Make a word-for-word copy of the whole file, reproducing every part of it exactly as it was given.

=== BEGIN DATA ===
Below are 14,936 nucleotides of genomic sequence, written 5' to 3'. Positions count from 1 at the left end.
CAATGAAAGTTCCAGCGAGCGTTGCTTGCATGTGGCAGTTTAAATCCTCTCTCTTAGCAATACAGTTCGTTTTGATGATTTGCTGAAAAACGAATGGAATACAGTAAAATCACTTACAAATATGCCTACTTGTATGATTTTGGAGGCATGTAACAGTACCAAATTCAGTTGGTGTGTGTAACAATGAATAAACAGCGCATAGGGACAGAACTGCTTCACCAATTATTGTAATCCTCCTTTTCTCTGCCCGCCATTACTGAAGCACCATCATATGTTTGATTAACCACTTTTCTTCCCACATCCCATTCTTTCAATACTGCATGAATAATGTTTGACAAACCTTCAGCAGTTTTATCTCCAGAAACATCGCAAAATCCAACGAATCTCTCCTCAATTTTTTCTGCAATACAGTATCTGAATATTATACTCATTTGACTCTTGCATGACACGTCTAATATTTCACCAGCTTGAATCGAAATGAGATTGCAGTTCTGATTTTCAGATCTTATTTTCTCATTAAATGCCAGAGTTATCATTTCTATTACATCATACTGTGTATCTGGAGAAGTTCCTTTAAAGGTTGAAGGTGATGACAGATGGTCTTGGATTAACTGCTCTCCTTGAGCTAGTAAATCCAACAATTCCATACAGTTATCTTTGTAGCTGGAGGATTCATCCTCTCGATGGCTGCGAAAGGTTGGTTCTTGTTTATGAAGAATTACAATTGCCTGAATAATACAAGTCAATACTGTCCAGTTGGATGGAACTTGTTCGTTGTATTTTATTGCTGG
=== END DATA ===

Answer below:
Below are 14,936 nucleotides of genomic sequence, written 5' to 3'. Positions count from 1 at the left end.
CAATGAAAGTTCCAGCGAGCGTTGCTTGCATGTGGCAGTTTAAATCCTCTCTCTTAGCAATACAGTTCGTTTTGATGATTTGCTGAAAAACGAATGGAATACAGTAAAATCACTTACAAATATGCCTACTTGTATGATTTTGGAGGCATGTAACAGTACCAAATTCAGTTGGTGTGTGTAACAATGAATAAACAGCGCATAGGGACAGAACTGCTTCACCAATTATTGTAATCCTCCTTTTCTCTGCCCGCCATTACTGAAGCACCATCATATGTTTGATTAACCACTTTTCTTCCCACATCCCATTCTTTCAATACTGCATGAATAATGTTTGACAAACCTTCAGCAGTTTTATCTCCAGAAACATCGCAAAATCCAACGAATCTCTCCTCAATTTTTTCTGCAATACAGTATCTGAATATTATACTCATTTGACTCTTGCATGACACGTCTAATATTTCACCAGCTTGAATCGAAATGAGATTGCAGTTCTGATTTTCAGATCTTATTTTCTCATTAAATGCCAGAGTTATCATTTCTATTACATCATACTGTGTATCTGGAGAAGTTCCTTTAAAGGTTGAAGGTGATGACAGATGGTCTTGGATTAACTGCTCTCCTTGAGCTAGTAAATCCAACAATTCCATACAGTTATCTTTGTAGCTGGAGGATTCATCCTCTCGATGGCTGCGAAAGGTTGGTTCTTGTTTATGAAGAATTACAATTGCCTGAATAATACAAGTCAATACTGTCCAGTTGGATGGAACTTGTTCGTTGTATTTTATTGCTGG